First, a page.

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Learning in the loo

Gish teacher brings toilets to tech education
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1809 Teachers-Learning CC 9789
Melissa Zawaduk, a Grade 3 teacher and staff technology specialist at Elmer Gish school who uses innovative ways to help fellow teachers integrate technology into their classrooms. Instead of relying on email to engage staff, Zawaduk posts helpful informational posters in places like the the staff washroom.

Sometimes the best way to get your message across to someone is to catch them with their pants down.

That’s the theory behind Melissa Zawaduk’s latest educational gambit, anyway. The info-tech whiz rolled out an unusual plan this term to try and teach teachers about technology while they were taking a, well, whiz.

A 13-year veteran at Elmer S. Gish, Zawaduk has gained a reputation as the school’s go-to gal for all questions tech-related.

“I consider myself the ‘E.T.’ and (school computer technician) Mike Ma the I.T.,” she said – you go to him if something’s broken, and to Zawaduk if you want to do something new with computers or gadgets in your classroom.

Still, Zawaduk said she noticed many staff members kept asking her questions that she’d already answered in the videos and emails she sent out every week. This summer, she read on Twitter about how some teachers had done “Potty PD” or “Technology While You Tinkle” by posting technology tips in the bathroom, and decided to try it herself.

She’s since printed off a series of tip sheets she’s now posting in the staff bathroom at Gish as part of what she calls Learning in the Loo.

“When they’re sitting there, they’re a captive audience,” she explained, so she hopes her fellow teachers will get the message.

The posters include QR codes to useful websites and a list of materials teachers can grab from the school’s Coding Club. They do not include her phone number, as she said she felt weird about putting her phone number up on a bathroom wall.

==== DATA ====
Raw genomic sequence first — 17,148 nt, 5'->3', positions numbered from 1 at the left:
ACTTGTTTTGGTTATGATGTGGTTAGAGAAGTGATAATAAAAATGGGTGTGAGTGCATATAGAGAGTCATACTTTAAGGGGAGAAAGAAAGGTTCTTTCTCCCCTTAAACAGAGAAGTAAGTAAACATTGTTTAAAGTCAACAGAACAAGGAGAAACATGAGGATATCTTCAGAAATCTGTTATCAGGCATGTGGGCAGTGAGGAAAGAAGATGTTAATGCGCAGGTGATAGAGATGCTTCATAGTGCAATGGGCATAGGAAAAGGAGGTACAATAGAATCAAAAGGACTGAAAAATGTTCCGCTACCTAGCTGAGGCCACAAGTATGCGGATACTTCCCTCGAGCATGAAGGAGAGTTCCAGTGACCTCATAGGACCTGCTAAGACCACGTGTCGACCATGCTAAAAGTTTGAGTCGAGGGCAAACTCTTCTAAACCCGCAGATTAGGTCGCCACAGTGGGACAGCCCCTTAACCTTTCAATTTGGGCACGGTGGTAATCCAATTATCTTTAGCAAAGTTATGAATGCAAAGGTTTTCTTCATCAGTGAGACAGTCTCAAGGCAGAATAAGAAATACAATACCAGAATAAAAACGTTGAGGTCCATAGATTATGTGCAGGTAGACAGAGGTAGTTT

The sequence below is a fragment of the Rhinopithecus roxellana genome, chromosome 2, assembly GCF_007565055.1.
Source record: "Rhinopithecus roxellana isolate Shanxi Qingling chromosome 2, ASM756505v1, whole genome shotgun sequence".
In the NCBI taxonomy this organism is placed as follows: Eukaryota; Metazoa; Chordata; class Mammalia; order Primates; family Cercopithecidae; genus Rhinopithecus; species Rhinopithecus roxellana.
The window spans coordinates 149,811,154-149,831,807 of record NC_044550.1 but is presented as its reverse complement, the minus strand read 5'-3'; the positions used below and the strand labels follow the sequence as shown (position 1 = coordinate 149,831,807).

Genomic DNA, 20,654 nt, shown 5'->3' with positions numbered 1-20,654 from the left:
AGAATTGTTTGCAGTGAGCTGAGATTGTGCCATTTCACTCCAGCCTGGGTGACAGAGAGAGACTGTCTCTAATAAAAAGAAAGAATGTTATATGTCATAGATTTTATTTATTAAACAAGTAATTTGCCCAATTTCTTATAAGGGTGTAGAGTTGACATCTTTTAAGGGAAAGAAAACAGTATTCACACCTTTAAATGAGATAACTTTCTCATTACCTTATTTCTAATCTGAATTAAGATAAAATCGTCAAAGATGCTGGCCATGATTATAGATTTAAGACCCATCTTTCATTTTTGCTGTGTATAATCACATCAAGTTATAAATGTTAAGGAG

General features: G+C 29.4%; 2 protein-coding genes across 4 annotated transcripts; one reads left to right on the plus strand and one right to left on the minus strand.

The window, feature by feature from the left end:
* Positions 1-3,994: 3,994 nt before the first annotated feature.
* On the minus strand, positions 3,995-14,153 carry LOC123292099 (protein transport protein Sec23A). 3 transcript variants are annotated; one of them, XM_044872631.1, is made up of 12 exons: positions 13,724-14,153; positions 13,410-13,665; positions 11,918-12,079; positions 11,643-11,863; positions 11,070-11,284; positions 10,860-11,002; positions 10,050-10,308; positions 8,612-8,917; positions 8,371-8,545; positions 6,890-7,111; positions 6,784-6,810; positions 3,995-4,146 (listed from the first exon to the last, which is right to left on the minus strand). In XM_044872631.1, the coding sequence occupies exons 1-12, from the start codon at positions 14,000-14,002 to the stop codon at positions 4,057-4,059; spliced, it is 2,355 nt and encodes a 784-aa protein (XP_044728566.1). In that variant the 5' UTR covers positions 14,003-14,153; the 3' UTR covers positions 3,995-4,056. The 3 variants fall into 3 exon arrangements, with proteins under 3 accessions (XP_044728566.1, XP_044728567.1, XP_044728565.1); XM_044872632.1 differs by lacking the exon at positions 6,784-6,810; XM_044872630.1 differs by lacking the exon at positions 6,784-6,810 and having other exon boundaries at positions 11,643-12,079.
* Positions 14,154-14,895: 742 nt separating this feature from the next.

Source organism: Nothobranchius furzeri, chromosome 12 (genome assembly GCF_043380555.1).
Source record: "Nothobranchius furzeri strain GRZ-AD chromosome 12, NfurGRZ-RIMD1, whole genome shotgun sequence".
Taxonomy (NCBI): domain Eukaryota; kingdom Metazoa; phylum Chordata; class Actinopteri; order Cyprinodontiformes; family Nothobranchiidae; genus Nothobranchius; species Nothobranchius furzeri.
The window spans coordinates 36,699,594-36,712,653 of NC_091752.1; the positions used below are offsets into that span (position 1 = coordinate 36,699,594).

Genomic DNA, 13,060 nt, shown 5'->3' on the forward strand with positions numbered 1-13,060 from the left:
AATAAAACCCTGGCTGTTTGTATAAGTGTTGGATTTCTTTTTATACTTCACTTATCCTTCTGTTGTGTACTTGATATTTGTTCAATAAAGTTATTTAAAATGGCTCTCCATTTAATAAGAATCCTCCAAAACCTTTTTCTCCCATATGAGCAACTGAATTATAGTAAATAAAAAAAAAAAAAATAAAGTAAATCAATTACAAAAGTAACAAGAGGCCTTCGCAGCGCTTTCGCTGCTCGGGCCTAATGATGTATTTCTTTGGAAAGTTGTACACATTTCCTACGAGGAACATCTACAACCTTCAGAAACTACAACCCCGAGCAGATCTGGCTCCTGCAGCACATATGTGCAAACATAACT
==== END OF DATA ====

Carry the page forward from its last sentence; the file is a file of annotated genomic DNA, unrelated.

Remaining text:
“Oh my gosh, it’s hilarious,” Gish assistant principal Krysta Wilson said of the posters, which have proved popular among staffers.

“It’s a funny way to keep reminding people that she’s here” and available to help, Wilson said.

Zawaduk said she hopes to post new tips in the bathroom every week.

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Zawaduk, 46, teaches Grade 3 at Gish but also runs the school’s Coding Club, Lego Club, and Science Olympics team.

“I kind of joke that I’m the geekiest teacher on staff,” she said.

Zawaduk said she’s always had an affinity for computers since she was a kid, having grown up playing on a Commodore Vic 20 as an elementary student. When her classmates were struggling through their first encounter with Macintosh computers in university, she ended up coaching them through it.

“It just made sense to me.”

Zawaduk said she started giving computer-related tips to staffers back at Robert Rundle and was asked to do so in an official capacity when she came to Gish as the school’s representative on the St. Albert Public board’s technology committee (a group of teachers who work to disseminate information technology ideas throughout the district).

Technology evolves so fast that it can be tough for teachers to keep up, especially when their students come to class well versed in the latest social media trends, Wilson said. Zawaduk is always keeping up to date on new apps and devices, and helps her fellow staff members stay up to speed.

“Her enthusiasm for it is infectious,” Wilson said, and that encourages tech-leery teachers to approach her for help and try out new tools in their classrooms.

Zawaduk is also a phenomenal baker and frequently brings in treats for staff, even during the summer, Wilson added.

“She’s always thinking about other people before herself.”

Technology scares a lot of people because they don’t believe they can use it, Zawaduk said. Her job is to show them how and get them excited about what it could do for their students.

“(Technology) is not for young people. It’s for everyone.”


Kevin Ma

About the Author: Kevin Ma

Kevin Ma joined the St. Albert Gazette in 2006. He writes about Sturgeon County, education, the environment, agriculture, science and aboriginal affairs. He also contributes features, photographs and video.
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